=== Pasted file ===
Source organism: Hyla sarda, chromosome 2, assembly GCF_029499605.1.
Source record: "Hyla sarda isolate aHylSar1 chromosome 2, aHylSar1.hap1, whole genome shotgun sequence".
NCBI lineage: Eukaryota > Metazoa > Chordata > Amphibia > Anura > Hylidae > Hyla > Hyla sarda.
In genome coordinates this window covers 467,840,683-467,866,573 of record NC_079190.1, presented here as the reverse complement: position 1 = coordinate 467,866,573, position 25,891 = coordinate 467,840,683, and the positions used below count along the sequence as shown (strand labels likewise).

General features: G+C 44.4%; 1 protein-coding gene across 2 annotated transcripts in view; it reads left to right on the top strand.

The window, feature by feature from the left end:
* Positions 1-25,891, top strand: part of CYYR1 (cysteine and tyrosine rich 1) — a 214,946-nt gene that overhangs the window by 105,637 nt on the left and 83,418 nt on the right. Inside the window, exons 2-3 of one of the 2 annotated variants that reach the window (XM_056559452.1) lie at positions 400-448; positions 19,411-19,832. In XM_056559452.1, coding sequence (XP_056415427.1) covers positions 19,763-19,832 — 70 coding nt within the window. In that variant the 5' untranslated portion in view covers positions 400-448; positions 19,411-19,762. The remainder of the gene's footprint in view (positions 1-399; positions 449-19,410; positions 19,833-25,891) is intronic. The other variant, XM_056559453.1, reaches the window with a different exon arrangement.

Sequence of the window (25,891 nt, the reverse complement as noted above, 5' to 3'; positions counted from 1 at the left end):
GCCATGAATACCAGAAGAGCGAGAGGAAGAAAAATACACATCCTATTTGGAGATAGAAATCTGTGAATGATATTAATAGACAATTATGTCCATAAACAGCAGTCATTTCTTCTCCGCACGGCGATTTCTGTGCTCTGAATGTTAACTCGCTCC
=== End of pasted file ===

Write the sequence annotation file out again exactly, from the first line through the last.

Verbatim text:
Source organism: Hyla sarda, chromosome 2, assembly GCF_029499605.1.
Source record: "Hyla sarda isolate aHylSar1 chromosome 2, aHylSar1.hap1, whole genome shotgun sequence".
NCBI lineage: Eukaryota > Metazoa > Chordata > Amphibia > Anura > Hylidae > Hyla > Hyla sarda.
In genome coordinates this window covers 467,840,683-467,866,573 of record NC_079190.1, presented here as the reverse complement: position 1 = coordinate 467,866,573, position 25,891 = coordinate 467,840,683, and the positions used below count along the sequence as shown (strand labels likewise).

General features: G+C 44.4%; 1 protein-coding gene across 2 annotated transcripts in view; it reads left to right on the top strand.

The window, feature by feature from the left end:
* Positions 1-25,891, top strand: part of CYYR1 (cysteine and tyrosine rich 1) — a 214,946-nt gene that overhangs the window by 105,637 nt on the left and 83,418 nt on the right. Inside the window, exons 2-3 of one of the 2 annotated variants that reach the window (XM_056559452.1) lie at positions 400-448; positions 19,411-19,832. In XM_056559452.1, coding sequence (XP_056415427.1) covers positions 19,763-19,832 — 70 coding nt within the window. In that variant the 5' untranslated portion in view covers positions 400-448; positions 19,411-19,762. The remainder of the gene's footprint in view (positions 1-399; positions 449-19,410; positions 19,833-25,891) is intronic. The other variant, XM_056559453.1, reaches the window with a different exon arrangement.

Sequence of the window (25,891 nt, the reverse complement as noted above, 5' to 3'; positions counted from 1 at the left end):
GCCATGAATACCAGAAGAGCGAGAGGAAGAAAAATACACATCCTATTTGGAGATAGAAATCTGTGAATGATATTAATAGACAATTATGTCCATAAACAGCAGTCATTTCTTCTCCGCACGGCGATTTCTGTGCTCTGAATGTTAACTCGCTCC